Expected death toll spikes in Papua New Guinea landslide | WORLD
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Expected death toll spikes in Papua New Guinea landslide

A satellite photo of the landslide area in the Enga region Associated Press/Photo by Maxar Technologies

Expected death toll spikes in Papua New Guinea landslide

Local media reported on Monday that as many as 2,000 people were buried alive and feared dead by the landslide last week in the country’s Enga province. The United Nations resident coordinator in Papua New Guinea on Monday reported that the death toll was only 670 people but said that number was subject to change.

Are disasters like these common? Papua New Guinea sits along the Ring of Fire, which the U.S. Geological Survey describes as the area with the most seismic and volcanic activity in the world. A current U.S. State Department advisory urges Americans to reconsider travel to Papua New Guinea due to crime, inconsistent healthcare, and natural disasters such as earthquakes, volcanic activity, and tsunamis.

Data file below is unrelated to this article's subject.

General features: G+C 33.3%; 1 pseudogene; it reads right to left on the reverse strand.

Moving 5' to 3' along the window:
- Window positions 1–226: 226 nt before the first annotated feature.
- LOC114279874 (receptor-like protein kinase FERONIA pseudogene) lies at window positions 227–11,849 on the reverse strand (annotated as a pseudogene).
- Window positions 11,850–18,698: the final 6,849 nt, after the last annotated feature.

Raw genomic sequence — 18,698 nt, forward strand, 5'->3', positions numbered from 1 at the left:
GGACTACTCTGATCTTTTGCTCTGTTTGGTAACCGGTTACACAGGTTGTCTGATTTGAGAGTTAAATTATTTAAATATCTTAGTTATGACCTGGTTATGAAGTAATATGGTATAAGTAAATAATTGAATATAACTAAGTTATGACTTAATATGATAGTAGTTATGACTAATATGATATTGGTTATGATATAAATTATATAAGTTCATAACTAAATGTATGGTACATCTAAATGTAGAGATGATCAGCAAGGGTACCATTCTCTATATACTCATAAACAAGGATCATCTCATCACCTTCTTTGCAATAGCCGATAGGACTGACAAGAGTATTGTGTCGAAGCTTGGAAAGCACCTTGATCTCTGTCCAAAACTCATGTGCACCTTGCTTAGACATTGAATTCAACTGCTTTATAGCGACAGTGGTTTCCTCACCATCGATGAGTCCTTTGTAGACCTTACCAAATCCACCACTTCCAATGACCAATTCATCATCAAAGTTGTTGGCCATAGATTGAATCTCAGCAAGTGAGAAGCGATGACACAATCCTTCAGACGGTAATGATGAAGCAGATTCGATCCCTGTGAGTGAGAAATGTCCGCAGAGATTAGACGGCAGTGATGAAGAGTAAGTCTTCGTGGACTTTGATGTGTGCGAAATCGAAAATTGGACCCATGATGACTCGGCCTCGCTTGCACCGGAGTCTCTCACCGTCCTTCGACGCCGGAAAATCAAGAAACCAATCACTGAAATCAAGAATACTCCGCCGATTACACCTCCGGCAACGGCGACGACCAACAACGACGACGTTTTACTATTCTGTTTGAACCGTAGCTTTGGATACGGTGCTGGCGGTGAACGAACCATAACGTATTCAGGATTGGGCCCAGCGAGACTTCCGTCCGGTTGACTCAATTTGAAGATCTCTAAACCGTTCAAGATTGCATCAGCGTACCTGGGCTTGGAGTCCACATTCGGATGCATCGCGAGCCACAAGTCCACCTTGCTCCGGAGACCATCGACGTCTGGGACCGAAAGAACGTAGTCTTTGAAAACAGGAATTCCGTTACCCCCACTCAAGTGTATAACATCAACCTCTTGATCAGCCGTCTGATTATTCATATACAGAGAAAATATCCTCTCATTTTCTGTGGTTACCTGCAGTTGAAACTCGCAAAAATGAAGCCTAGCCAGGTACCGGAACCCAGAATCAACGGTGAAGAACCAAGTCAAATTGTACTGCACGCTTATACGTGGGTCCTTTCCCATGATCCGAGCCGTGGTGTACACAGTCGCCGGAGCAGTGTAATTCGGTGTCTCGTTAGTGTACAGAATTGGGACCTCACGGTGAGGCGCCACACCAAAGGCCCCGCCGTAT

What kind of area is this landslide in, specifically? The U.S. State Department describes the Eastern Highlands—including the Enga province—as inaccessible by plane. The site’s remoteness and damage to roads leading into the area hampered rescue efforts, the United Nations said. The U.S. government also says it is largely unable to assist Americans outside the capital of Port Moresby due to limited transportation infrastructure. The Salvation Army earlier this year described the country’s underdeveloped infrastructure as a challenge to its humanitarian operations there.

Dig deeper: Read Christina Grube’s report in The Sift from Friday about the landslide and the immediate death toll estimates.

Josh Schumacher

Josh is a breaking news reporter for WORLD. He’s a graduate of World Journalism Institute and Patrick Henry College.

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